Working in a big Enterprise is a whole different animal than small business (which has been my space for a long time). I’m finding myself doing a lot more multi-threading because of the pure scale of things that need to be done and running a single threaded sequence just takes too long. But that doesn’t mean I don’t want to give my users feedback about the progress of my scripts, in fact, the larger the work load the more important feedback becomes. I recently discovered a technique that allows me to do just that–but not before putting my own spin on it.
Most may not realize, but I recently left my old position at SeraCare Life Sciences and moved to athena health (lower case is on purpose). As sometimes happens in business, SeraCare felt they could do without me and while I didn’t necessarily agree I have to admit my situation has improved quite a bit. athena health is a cloud based technology company selling EMR–electronic medical records–and claims submission automation. I think this is a great business model, and judging from their 30% growth over the past 2 years (each year) their clients feel the same way! athena is quite a bit different from my past positions as it marks my first real return to corporate IT since leaving Sun Life of Canada many years ago–I did have a stint of a 3-month contract working at PC Connection but the commute was just too much–otherwise I’d probably still be there!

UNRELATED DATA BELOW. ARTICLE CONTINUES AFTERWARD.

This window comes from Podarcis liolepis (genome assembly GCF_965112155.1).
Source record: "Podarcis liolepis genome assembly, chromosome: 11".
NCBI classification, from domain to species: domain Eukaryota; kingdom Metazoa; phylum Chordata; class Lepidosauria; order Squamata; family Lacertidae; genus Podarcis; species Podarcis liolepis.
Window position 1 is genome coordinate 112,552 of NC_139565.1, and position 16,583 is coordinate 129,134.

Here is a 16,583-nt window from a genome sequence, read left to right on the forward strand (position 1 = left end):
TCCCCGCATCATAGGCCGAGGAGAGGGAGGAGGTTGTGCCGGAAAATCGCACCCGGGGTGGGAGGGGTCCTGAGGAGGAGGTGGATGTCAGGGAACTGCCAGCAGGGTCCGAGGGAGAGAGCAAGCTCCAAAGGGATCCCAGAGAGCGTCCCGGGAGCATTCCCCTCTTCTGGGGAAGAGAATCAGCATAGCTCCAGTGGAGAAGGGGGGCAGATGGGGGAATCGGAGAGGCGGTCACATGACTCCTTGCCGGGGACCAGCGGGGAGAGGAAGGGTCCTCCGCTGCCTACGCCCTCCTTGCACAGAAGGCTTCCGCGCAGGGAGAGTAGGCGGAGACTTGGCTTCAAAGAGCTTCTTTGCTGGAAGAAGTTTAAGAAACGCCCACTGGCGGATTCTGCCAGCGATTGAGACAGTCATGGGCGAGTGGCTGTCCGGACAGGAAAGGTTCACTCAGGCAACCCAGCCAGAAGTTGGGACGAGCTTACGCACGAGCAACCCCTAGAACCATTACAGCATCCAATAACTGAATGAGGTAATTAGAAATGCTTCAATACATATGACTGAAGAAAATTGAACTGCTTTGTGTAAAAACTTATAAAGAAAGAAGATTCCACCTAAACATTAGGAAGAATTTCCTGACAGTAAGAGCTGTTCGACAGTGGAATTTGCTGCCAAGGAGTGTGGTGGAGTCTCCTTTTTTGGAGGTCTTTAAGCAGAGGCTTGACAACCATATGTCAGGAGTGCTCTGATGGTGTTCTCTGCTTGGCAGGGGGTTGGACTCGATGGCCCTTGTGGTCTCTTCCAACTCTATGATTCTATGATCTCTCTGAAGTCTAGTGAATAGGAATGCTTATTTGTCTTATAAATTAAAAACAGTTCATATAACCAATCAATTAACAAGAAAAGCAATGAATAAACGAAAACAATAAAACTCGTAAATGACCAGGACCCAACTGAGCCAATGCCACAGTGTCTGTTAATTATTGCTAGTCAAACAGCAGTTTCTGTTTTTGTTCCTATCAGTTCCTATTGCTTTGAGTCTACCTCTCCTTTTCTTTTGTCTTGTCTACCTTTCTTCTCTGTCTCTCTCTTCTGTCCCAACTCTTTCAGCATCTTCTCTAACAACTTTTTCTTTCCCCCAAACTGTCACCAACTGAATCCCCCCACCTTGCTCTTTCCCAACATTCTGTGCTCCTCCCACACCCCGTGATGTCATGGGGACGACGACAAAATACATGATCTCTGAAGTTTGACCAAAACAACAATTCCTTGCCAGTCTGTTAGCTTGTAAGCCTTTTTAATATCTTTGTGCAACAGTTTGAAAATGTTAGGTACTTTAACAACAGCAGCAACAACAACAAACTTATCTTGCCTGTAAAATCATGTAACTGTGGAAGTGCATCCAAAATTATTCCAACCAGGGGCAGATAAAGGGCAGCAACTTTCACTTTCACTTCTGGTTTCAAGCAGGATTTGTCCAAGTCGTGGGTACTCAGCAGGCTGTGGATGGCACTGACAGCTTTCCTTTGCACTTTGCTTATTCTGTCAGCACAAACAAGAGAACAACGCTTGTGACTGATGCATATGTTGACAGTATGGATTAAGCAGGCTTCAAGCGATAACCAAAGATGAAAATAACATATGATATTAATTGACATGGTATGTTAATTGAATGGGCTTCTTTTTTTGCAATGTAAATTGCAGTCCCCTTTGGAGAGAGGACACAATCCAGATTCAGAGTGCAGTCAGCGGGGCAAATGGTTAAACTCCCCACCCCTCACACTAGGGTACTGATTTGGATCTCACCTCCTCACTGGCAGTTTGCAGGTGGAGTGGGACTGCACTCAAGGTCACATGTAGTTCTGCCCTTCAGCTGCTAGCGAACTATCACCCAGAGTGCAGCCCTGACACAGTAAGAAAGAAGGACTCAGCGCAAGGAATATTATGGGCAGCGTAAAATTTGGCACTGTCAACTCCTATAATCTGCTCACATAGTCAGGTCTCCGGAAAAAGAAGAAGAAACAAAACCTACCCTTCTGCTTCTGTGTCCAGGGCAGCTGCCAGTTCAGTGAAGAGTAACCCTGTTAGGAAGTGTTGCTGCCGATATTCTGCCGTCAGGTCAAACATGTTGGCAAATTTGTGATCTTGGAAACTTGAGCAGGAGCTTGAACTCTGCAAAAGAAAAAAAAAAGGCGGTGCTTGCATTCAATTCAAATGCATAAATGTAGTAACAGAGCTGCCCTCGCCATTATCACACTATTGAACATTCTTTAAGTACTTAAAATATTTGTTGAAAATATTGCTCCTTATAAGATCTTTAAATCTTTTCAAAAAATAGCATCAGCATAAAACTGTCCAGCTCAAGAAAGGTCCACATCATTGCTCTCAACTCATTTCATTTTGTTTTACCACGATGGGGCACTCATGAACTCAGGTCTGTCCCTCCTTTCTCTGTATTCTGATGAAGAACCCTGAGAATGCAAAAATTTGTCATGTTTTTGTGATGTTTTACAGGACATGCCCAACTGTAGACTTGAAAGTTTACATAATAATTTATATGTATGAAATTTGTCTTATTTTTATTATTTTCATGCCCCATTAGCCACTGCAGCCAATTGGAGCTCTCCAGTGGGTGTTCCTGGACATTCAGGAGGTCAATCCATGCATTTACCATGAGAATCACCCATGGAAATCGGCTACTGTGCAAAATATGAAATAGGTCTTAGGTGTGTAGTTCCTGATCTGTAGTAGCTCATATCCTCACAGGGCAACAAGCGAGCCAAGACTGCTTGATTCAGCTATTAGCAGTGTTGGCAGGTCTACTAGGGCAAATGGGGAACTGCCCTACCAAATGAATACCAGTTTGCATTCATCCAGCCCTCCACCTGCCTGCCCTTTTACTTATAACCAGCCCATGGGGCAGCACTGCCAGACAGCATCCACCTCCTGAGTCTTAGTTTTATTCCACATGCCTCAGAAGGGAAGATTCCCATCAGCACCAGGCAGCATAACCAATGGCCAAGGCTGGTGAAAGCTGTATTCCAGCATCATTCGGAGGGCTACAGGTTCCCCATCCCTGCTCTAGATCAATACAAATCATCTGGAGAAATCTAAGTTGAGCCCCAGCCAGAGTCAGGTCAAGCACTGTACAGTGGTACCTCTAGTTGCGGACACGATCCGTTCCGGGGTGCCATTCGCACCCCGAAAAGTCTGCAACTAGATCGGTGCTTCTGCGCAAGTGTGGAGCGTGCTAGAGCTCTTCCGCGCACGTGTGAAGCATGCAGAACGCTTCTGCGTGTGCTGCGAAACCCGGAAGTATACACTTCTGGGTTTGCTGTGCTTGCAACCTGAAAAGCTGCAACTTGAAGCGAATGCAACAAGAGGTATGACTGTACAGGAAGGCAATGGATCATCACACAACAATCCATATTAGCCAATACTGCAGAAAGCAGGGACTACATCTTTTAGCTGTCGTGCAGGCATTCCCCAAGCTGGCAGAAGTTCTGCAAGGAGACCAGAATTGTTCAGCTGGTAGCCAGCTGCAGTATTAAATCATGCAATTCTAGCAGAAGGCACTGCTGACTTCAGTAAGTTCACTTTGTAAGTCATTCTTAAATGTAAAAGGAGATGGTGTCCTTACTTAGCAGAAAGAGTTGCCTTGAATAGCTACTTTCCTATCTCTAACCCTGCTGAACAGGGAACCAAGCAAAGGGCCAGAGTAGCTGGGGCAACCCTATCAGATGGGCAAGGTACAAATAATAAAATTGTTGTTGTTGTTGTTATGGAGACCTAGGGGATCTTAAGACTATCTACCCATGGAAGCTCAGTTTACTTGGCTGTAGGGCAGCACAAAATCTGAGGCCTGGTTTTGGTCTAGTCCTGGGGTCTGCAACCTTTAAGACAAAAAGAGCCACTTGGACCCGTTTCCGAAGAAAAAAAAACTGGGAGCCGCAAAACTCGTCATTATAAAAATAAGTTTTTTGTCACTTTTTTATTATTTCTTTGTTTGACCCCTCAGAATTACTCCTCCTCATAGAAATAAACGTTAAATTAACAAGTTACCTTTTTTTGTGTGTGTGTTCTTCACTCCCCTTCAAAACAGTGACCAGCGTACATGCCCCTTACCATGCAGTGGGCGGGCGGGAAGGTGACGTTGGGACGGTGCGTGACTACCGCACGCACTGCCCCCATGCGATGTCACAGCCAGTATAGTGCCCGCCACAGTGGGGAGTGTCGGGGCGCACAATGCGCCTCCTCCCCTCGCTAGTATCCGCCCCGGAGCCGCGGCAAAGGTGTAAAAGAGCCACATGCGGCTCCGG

It’s interesting how IT changes at scale as the differences to small business are stark. Petabyte flash-based SAN’s are the standard now, with high-speed Compellant storage being relegated to tier two storage and backups! I was excited to be getting flash-based drives in a few laptops before. And I have PowerShell to thank for it! I was primarily hired because of my script writing talents–though I’m sure 20+ years in the industry didn’t hurt the decision any. All the hard work in the Spiceworks, PowerGUI and PowerShell.com forums, not to mention this very blog have really paid off.
And with the scale of athena health comes interesting side effect to how you have to approach your PowerShell script writing. When I run a task against all of the users now, its not a report with 150 lines in it, it’s a report with 4,700! Suddenly, multi-tasking using PowerShell jobs takes on a whole new meaning, as well as taking a different perspective on your script writing. Often I’ve just done brute force methods because the datasets were so small it just didn’t matter. That’s no longer an option!